Awareness raised on falling issue

One in three Ohioans over age 60 will fall this year, and for many of them, that fall could lead to a life-changing injury or even death. However, falls are not a normal part of aging, and most falls can be prevented.

To celebrate National Falls Prevention Awareness Day and to raise awareness of the many ways older Ohioans can minimize their risks, the STEADY U Ohio initiative is asking all Ohioans to help take “10 Million Steps to Prevent Falls” on Friday.

“You probably know someone who has fallen or maybe have a falls story of your own,” said Stephanie M. Loucka, director of the Ohio Department of Aging, which operates the STEADY U Ohio initiative. “A single fall can change the life not only of the person who falls, but also their family members, friends and neighbors. Join us to help ensure your loved ones and elders around the state remain safe, independent and able to contribute to their communities for as long as possible.”

Held statewide on Friday and throughout the month, “10 Million Steps to Prevent Falls” asks Ohioans to walk at least one mile to help raise awareness of falls prevention. You can participate in one of three ways:

∫ Any time in September, take a one-mile walk and post a selfie to social media using the hashtags #PreventFalls and #10MStepsOH. Posts will be counted toward the state’s goal.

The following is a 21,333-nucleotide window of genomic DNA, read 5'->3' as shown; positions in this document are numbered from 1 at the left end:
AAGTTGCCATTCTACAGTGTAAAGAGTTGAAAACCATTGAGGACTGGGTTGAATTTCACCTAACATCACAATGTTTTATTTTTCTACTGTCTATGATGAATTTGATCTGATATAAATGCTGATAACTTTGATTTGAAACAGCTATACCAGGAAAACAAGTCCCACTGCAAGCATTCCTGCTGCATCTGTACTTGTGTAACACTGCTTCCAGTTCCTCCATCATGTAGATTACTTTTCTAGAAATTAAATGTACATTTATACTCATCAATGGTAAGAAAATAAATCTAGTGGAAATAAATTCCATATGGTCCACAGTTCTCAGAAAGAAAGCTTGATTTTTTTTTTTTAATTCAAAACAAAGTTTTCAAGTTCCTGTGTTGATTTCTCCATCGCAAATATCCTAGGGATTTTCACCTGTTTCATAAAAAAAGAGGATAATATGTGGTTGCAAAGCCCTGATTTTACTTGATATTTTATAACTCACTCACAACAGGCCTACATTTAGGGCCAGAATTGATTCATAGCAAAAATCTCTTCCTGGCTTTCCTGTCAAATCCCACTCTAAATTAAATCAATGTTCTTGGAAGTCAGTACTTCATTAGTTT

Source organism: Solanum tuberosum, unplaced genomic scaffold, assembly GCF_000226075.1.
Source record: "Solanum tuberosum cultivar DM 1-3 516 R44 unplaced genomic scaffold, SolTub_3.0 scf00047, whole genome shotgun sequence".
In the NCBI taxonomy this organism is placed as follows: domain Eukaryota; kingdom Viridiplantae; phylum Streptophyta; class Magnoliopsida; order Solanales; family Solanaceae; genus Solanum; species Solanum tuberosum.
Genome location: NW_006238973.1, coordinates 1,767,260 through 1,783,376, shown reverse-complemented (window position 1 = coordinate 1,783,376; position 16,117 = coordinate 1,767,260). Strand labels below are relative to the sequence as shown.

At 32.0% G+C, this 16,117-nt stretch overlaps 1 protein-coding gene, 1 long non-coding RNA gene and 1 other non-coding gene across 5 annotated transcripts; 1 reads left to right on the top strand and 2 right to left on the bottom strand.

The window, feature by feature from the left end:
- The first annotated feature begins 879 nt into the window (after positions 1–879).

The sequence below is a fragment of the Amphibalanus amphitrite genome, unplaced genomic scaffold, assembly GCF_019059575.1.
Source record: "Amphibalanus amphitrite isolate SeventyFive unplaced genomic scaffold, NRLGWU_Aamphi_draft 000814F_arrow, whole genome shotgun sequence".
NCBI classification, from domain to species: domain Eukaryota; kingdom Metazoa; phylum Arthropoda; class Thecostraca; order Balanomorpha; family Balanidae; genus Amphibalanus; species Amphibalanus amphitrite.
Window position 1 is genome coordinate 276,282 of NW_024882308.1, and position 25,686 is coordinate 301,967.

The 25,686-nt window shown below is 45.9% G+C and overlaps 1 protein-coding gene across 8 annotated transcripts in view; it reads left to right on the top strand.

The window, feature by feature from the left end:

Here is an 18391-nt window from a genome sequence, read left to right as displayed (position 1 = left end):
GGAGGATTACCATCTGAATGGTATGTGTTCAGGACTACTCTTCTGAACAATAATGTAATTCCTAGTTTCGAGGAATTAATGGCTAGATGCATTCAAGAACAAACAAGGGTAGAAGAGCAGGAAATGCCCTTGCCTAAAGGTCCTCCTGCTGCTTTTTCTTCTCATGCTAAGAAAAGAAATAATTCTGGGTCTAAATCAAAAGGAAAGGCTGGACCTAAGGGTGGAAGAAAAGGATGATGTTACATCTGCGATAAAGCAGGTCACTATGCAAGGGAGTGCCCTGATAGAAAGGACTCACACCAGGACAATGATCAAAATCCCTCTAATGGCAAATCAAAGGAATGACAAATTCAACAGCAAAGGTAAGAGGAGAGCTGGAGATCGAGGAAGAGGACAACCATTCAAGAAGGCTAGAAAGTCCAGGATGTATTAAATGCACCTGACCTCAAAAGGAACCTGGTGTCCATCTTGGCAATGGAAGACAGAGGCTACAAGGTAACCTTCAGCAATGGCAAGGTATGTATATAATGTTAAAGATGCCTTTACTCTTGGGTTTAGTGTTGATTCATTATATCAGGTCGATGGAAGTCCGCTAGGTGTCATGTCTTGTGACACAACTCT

∫ Organize co-workers, club members, sports teams, classrooms, neighbors, congregation members or other groups to host your own “10 Million Steps” group walk. Register your group or event at www.steadyu.ohio.gov.

Last year, more than 3,500 Ohioans walked approximately 6,800 miles statewide, smashing the state’s goal of 4,000 participants.

At an average of 2,500 steps per mile, that’s more than 17 million steps taken in the name of falls prevention last year. The department and STEADY U Ohio hopes to surpass that goal again this year.

Falls among older Ohioans have reached epidemic proportions. One in three older adults will fall this year. Falls are the leading cause of emergency room visits, hospitalizations and deaths among elders. The good news is that falls are not a normal part of aging, and most falls can be prevented.

Regular physical activity, such as walking 15-30 minutes a day, is one of the most basic things you can do to reduce your risk of falling because it strengthens muscles, improves balance and flexibility, and increases stamina. Further, when we walk together, we make valuable social connections that can be very important as we age.


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